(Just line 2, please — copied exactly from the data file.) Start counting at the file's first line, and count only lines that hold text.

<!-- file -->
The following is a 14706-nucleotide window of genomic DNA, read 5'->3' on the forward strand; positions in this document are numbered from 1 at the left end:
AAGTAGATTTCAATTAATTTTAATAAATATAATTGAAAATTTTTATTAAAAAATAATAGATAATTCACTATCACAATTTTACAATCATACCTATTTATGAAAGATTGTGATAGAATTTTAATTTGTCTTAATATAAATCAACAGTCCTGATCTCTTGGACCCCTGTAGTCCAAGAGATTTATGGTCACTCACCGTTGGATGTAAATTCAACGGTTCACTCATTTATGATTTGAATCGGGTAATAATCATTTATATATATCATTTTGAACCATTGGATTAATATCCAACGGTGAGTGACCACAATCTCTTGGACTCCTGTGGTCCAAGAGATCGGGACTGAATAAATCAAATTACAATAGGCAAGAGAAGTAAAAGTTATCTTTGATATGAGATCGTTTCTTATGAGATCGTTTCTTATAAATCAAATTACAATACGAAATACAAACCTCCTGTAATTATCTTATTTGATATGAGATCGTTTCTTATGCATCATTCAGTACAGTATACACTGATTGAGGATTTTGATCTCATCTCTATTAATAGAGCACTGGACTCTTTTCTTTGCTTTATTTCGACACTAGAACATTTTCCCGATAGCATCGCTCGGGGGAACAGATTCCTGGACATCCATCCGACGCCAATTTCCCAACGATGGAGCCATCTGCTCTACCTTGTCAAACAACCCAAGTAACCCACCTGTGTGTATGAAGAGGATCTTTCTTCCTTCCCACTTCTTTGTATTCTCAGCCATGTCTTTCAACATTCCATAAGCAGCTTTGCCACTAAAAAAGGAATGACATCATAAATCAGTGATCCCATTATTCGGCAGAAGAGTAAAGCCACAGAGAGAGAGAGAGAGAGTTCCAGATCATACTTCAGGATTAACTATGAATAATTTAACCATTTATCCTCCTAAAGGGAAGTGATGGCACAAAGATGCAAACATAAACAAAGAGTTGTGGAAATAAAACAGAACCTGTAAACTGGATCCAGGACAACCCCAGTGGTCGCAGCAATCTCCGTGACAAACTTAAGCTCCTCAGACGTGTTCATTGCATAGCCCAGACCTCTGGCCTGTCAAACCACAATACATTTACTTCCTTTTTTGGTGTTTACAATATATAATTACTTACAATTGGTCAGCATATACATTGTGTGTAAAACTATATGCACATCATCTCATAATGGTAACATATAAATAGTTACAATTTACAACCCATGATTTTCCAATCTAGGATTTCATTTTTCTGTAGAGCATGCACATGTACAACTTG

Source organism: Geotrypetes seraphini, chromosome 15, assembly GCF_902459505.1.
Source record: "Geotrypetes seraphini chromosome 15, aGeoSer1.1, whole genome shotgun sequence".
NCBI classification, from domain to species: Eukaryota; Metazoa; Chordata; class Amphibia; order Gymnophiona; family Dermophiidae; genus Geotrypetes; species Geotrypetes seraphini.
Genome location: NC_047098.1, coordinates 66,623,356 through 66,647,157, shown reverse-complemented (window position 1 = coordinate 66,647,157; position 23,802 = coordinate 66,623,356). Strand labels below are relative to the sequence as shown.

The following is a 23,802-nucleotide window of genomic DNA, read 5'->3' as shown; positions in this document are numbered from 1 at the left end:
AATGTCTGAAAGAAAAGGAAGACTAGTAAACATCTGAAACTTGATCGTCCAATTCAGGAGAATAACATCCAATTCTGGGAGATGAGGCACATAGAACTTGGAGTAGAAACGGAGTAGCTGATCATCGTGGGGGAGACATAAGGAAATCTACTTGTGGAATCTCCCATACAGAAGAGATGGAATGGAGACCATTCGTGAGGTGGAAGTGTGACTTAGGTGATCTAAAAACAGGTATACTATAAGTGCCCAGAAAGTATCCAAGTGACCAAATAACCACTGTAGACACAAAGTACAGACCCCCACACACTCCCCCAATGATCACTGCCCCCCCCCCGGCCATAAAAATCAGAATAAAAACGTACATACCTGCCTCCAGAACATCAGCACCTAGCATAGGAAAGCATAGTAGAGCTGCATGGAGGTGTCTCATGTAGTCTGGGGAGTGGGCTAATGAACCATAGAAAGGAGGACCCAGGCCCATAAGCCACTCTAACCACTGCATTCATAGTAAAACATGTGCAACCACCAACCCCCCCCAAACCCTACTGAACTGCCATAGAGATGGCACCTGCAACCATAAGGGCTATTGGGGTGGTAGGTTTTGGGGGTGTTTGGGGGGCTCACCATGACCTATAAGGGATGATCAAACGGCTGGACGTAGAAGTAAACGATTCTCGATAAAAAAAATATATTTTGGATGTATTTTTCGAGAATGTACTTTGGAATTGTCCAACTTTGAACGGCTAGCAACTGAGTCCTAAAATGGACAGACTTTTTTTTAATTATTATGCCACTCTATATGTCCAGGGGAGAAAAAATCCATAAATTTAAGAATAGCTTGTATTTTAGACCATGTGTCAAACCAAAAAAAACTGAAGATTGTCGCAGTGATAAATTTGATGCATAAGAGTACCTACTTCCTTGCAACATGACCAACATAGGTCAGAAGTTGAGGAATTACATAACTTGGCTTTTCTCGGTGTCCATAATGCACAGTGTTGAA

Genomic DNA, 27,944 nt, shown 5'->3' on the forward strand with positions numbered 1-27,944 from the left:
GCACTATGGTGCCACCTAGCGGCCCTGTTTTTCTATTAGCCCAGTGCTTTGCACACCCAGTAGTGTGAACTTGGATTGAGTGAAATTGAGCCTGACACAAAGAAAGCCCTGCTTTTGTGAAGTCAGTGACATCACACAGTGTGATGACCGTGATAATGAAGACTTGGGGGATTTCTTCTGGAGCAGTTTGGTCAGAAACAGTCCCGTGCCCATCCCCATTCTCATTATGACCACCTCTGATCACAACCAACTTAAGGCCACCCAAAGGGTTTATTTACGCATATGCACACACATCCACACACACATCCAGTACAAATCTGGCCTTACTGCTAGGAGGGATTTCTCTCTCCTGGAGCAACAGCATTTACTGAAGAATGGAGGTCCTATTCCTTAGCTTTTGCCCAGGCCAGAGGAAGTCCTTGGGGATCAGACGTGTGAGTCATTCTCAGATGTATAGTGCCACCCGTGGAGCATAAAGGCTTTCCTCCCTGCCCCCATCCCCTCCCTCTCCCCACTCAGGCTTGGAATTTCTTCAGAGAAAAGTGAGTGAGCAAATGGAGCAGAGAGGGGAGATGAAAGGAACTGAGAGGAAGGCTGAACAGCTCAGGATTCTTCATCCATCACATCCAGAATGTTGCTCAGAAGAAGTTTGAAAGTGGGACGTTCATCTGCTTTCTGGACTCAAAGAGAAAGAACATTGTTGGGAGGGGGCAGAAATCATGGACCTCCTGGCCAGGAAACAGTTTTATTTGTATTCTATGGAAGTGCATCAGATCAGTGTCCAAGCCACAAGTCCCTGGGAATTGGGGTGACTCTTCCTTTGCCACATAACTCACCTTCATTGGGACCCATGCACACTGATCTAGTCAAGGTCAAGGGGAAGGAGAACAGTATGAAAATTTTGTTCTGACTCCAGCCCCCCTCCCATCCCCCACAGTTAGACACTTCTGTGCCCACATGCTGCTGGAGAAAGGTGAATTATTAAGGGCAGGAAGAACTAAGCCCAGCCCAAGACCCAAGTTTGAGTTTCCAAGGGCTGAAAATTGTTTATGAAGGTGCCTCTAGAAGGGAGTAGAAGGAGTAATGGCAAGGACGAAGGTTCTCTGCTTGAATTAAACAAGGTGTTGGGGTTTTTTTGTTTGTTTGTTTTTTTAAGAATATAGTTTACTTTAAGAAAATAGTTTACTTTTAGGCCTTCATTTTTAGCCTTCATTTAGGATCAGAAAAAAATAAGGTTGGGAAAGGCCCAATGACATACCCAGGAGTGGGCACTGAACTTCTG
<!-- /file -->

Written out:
AAGTAGATTTCAATTAATTTTAATAAATATAATTGAAAATTTTTATTAAAAAATAATAGATAATTCACTATCACAATTTTACAATCATACCTATTTATGAAAGATTGTGATAGAATTTTAATTTGTCTTAATATAAATCAACAGTCCTGATCTCTTGGACCCCTGTAGTCCAAGAGATTTATGGTCACTCACCGTTGGATGTAAATTCAACGGTTCACTCATTTATGATTTGAATCGGGTAATAATCATTTATATATATCATTTTGAACCATTGGATTAATATCCAACGGTGAGTGACCACAATCTCTTGGACTCCTGTGGTCCAAGAGATCGGGACTGAATAAATCAAATTACAATAGGCAAGAGAAGTAAAAGTTATCTTTGATATGAGATCGTTTCTTATGAGATCGTTTCTTATAAATCAAATTACAATACGAAATACAAACCTCCTGTAATTATCTTATTTGATATGAGATCGTTTCTTATGCATCATTCAGTACAGTATACACTGATTGAGGATTTTGATCTCATCTCTATTAATAGAGCACTGGACTCTTTTCTTTGCTTTATTTCGACACTAGAACATTTTCCCGATAGCATCGCTCGGGGGAACAGATTCCTGGACATCCATCCGACGCCAATTTCCCAACGATGGAGCCATCTGCTCTACCTTGTCAAACAACCCAAGTAACCCACCTGTGTGTATGAAGAGGATCTTTCTTCCTTCCCACTTCTTTGTATTCTCAGCCATGTCTTTCAACATTCCATAAGCAGCTTTGCCACTAAAAAAGGAATGACATCATAAATCAGTGATCCCATTATTCGGCAGAAGAGTAAAGCCACAGAGAGAGAGAGAGAGAGTTCCAGATCATACTTCAGGATTAACTATGAATAATTTAACCATTTATCCTCCTAAAGGGAAGTGATGGCACAAAGATGCAAACATAAACAAAGAGTTGTGGAAATAAAACAGAACCTGTAAACTGGATCCAGGACAACCCCAGTGGTCGCAGCAATCTCCGTGACAAACTTAAGCTCCTCAGACGTGTTCATTGCATAGCCCAGACCTCTGGCCTGTCAAACCACAATACATTTACTTCCTTTTTTGGTGTTTACAATATATAATTACTTACAATTGGTCAGCATATACATTGTGTGTAAAACTATATGCACATCATCTCATAATGGTAACATATAAATAGTTACAATTTACAACCCATGATTTTCCAATCTAGGATTTCATTTTTCTGTAGAGCATGCACATGTACAACTTG